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  It shall be moon, or star, or what I listJul 05, 2013 11:47 PM PDT | url | discuss | + share
 
Added 1 new A* page:Well since I lay off the caffeine three days ago I think the pages have been a little less jittery looking. : )
 
Say, if you have somehow managed to miss all my plugging of it so far, I am auctioning off a big new ink piece on eBay--the biggest ink thing I've ever done, in fact! Here it is in miniature:
 
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Let's see...sorting through my huge news item backlog, weeding out things I don't understand anymore, we come to...Miranda! I think I was trying to find an example of an astronomical body of a certain size, back when I was coming up with the planetoid Selenis and the Major landed on in the previous episode (trying to figure surface gravity and how big it would have to be for someone to be able to walk semi-normally, how far up they could be when they jumped, etc), and I came across the name "Miranda," which was supposedly a moon. That can't be a moon, I thought, it isn't named after a Roman god or what have you! Is it?
 
Well, as it turns out, Miranda is a moon--of Uranus!
 
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image by NASA (source)
 
Miranda is an icy little thing about 470 km across. Its surface, as you can see above in that composite of photos taken by Voyager 2 as it passed by in 1986--the only source of our close-up views of Miranda so far--is a crazy patchwork of smooth and scarred areas. There are two leading theories for how this occurred: Miranda may have had a complicated past with other moons of Uranus, and the gravity of these and Uranus itself could have served as tidal forces that pulled the watery moon into a bulged shape, causing friction and interior heating, leading to volcanism and big moon quakes and so on; the other theory goes that something pretty big smacked into Miranda at some point in the past.
 
That may not be too far out when you consider that we now know of twenty seven moons orbiting Uranus! Miranda is the smallest and innermost of the five "major" moons; inside Miranda's orbit are many smaller moons, as well as numerous dust rings that may have resulted from collisions--the inner area is complicated and apparently unstable; Wikipedia says, of some of the inner moons, "Desdemona may collide with either Cressida or Juliet within the next 100 million years."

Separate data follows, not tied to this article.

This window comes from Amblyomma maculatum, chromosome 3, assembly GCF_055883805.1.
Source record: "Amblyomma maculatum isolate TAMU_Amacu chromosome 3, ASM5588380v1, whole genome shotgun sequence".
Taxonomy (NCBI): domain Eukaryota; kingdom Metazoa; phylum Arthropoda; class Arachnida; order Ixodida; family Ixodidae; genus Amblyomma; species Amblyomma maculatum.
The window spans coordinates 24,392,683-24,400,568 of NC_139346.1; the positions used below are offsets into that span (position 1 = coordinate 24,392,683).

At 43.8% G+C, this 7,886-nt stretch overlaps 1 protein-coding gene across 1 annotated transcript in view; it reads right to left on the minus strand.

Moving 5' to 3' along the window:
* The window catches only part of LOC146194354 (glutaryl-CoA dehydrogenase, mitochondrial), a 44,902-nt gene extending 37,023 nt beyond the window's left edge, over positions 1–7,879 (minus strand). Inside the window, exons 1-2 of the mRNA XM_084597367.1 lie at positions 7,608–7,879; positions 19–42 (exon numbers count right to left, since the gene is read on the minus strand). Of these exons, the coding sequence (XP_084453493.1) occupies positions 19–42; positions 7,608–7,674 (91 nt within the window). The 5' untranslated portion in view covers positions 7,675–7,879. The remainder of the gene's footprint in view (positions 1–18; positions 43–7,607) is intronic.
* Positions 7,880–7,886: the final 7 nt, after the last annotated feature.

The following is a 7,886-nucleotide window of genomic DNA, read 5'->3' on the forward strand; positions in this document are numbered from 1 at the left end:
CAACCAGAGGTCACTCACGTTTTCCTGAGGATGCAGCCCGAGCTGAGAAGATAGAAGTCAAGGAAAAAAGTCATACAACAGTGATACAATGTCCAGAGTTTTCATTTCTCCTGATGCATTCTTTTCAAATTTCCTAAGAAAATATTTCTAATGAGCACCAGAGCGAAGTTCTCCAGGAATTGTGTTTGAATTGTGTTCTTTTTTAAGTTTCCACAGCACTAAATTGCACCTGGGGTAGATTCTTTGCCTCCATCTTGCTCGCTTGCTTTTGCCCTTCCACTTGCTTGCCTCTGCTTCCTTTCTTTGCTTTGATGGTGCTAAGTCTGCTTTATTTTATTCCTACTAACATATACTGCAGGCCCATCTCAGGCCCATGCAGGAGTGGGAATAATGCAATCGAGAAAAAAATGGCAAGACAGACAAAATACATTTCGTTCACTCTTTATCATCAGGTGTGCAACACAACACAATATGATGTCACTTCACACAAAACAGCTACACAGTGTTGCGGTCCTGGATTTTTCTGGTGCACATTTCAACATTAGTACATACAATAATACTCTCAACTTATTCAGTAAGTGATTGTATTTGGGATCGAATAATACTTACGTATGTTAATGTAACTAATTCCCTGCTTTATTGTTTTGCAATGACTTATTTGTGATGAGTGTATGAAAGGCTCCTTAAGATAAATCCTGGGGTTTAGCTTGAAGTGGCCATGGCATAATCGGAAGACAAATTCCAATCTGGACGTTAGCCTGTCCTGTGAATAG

Here's a diagram showing the relative sizes and positions of six of the moons--from left to right we have Puck, one of the larger of the inner moons, then the five major moons: Miranda, Ariel, Umbriel, Titania and Oberon; Titania, the largest, and the eighth-largest moon in our solar system, is still "about 20 times less massive than Earth's Moon":
 
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image by Vzb83 (source)
 
Have you noticed a pattern in the names of these moons yet? They're characters from Shakespeare! John Herschel, son of William Herschel, discoverer of Uranus, started naming them that way (and a few after characters from a poem by Alexander Pope) in 1852, a few years after the first of the moons were discovered, and I say, good on him! Those are some good moon names. Miranda is one of nine from the most used play, Shakespeare's Tempest.
 
Here's a diagram showing just how busy Uranus' inner moon area is--and this is only the stuff we know of so far:
 
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image by NASA (source)
 
Most of the known inner moons were discovered by the Voyager 2 fly-by, showing up in photos like this:
 
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image by NASA (source)
 
Some of the inner moons, and most of the small outer moons, have been discovered more recently as tiny little blobs seen through powerful telescopes, like Mab, the outermost inner moon, spotted here by Hubble in 2003:
 
Image
image by NASA (source)
 
So anyhow the lesson is that if you ever run across a moon with a Shakespearean name, it's probably from Uranus. Fact.
 
 
 
 
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